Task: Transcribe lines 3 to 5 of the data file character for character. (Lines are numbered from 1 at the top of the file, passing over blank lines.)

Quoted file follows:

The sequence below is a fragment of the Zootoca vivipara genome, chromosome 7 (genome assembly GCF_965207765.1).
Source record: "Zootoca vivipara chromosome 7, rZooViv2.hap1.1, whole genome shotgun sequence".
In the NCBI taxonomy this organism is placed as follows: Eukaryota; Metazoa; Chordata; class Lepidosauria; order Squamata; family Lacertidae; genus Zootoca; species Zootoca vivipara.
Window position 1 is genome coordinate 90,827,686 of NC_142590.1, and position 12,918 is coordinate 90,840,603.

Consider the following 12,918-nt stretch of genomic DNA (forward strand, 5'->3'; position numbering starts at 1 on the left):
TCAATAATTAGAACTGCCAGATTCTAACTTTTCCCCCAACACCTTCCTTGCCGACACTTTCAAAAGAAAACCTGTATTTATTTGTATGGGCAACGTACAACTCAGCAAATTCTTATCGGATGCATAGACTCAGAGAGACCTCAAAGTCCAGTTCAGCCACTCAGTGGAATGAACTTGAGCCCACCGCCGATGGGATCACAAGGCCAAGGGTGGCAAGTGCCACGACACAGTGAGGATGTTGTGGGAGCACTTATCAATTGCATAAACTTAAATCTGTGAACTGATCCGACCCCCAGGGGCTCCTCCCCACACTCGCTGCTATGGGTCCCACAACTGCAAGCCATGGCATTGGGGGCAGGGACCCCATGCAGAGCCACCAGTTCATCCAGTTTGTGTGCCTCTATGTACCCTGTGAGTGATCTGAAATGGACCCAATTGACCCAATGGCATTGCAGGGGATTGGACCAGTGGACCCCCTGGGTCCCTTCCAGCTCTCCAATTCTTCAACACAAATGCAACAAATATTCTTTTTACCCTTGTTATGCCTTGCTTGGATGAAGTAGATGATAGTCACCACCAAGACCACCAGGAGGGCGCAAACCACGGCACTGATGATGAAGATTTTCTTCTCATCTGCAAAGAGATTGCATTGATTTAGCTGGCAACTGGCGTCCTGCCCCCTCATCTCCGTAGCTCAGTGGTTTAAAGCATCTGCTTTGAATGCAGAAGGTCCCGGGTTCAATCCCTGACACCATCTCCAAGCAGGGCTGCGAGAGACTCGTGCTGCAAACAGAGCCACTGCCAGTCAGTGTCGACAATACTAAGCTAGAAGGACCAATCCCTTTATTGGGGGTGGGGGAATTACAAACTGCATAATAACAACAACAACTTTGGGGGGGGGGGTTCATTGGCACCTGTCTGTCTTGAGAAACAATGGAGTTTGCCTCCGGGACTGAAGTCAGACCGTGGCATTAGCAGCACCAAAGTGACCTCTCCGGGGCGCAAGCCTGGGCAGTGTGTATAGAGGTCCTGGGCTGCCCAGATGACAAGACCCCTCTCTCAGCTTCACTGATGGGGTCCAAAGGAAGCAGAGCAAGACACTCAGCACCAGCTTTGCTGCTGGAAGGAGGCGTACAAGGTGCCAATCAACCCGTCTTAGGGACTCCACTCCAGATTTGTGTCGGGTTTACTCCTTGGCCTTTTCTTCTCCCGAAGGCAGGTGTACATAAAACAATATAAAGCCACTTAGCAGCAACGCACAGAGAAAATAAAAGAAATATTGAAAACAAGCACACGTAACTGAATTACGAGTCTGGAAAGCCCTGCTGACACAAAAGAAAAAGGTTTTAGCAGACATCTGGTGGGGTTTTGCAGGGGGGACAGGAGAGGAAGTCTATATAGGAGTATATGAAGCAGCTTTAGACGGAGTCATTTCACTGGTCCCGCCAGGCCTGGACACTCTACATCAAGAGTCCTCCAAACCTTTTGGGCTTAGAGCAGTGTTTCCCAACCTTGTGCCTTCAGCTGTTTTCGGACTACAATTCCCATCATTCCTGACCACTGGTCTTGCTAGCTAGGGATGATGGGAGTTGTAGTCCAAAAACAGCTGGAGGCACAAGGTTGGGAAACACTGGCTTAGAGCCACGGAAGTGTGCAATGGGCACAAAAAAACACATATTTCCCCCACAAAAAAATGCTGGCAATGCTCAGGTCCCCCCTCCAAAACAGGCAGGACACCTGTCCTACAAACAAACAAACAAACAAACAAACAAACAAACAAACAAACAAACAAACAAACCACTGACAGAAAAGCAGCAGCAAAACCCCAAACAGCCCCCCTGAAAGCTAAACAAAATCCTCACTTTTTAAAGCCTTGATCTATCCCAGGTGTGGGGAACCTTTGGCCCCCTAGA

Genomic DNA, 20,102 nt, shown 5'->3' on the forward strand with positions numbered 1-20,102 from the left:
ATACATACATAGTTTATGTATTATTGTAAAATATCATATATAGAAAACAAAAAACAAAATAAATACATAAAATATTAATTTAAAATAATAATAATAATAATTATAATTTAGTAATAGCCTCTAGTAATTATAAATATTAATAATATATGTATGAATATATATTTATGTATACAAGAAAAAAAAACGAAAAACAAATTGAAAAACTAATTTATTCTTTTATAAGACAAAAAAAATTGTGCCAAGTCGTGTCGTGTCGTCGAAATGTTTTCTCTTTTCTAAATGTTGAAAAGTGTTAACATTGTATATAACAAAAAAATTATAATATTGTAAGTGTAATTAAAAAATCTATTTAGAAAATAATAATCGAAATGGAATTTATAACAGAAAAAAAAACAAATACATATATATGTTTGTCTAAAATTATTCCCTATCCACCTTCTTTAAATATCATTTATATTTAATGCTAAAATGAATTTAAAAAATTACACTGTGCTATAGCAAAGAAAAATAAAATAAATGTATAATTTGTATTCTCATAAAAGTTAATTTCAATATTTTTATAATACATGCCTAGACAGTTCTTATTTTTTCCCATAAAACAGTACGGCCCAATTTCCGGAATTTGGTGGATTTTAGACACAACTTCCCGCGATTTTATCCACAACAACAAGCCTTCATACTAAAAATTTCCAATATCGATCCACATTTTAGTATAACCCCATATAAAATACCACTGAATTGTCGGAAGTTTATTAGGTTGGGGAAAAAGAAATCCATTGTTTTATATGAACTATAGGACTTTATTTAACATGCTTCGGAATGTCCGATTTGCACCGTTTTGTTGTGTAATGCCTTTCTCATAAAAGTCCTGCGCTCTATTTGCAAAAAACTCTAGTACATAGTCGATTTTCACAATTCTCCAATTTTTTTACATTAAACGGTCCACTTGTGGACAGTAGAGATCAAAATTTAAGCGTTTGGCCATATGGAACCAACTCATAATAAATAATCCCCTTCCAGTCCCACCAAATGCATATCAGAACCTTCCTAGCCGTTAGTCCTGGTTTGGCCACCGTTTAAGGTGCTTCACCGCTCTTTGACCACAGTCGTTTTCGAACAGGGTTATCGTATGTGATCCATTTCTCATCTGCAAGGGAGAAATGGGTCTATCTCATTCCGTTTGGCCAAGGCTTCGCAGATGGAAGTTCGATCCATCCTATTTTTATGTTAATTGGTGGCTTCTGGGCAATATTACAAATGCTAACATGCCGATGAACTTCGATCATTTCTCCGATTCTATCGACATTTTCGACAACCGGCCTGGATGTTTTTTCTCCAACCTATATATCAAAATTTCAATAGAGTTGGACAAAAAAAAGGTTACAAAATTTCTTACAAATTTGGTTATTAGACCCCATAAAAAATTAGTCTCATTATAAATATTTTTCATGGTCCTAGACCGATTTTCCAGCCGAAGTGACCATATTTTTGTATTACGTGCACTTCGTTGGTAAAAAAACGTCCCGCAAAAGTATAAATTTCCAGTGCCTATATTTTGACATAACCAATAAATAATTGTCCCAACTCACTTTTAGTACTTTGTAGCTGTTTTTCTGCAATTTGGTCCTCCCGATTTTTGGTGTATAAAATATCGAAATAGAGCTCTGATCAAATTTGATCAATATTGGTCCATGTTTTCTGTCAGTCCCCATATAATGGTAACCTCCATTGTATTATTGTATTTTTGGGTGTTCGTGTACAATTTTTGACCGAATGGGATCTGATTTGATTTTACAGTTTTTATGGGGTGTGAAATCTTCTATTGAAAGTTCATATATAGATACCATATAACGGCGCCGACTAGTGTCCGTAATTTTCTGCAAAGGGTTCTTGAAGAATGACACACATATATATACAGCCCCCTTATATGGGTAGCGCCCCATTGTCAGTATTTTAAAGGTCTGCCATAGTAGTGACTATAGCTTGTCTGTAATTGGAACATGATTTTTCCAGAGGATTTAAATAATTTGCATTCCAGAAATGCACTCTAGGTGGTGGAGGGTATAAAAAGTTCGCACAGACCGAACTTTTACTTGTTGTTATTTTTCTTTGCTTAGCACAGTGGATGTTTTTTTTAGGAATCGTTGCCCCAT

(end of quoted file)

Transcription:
In the NCBI taxonomy this organism is placed as follows: Eukaryota; Metazoa; Chordata; class Lepidosauria; order Squamata; family Lacertidae; genus Zootoca; species Zootoca vivipara.
Window position 1 is genome coordinate 90,827,686 of NC_142590.1, and position 12,918 is coordinate 90,840,603.

Consider the following 12,918-nt stretch of genomic DNA (forward strand, 5'->3'; position numbering starts at 1 on the left):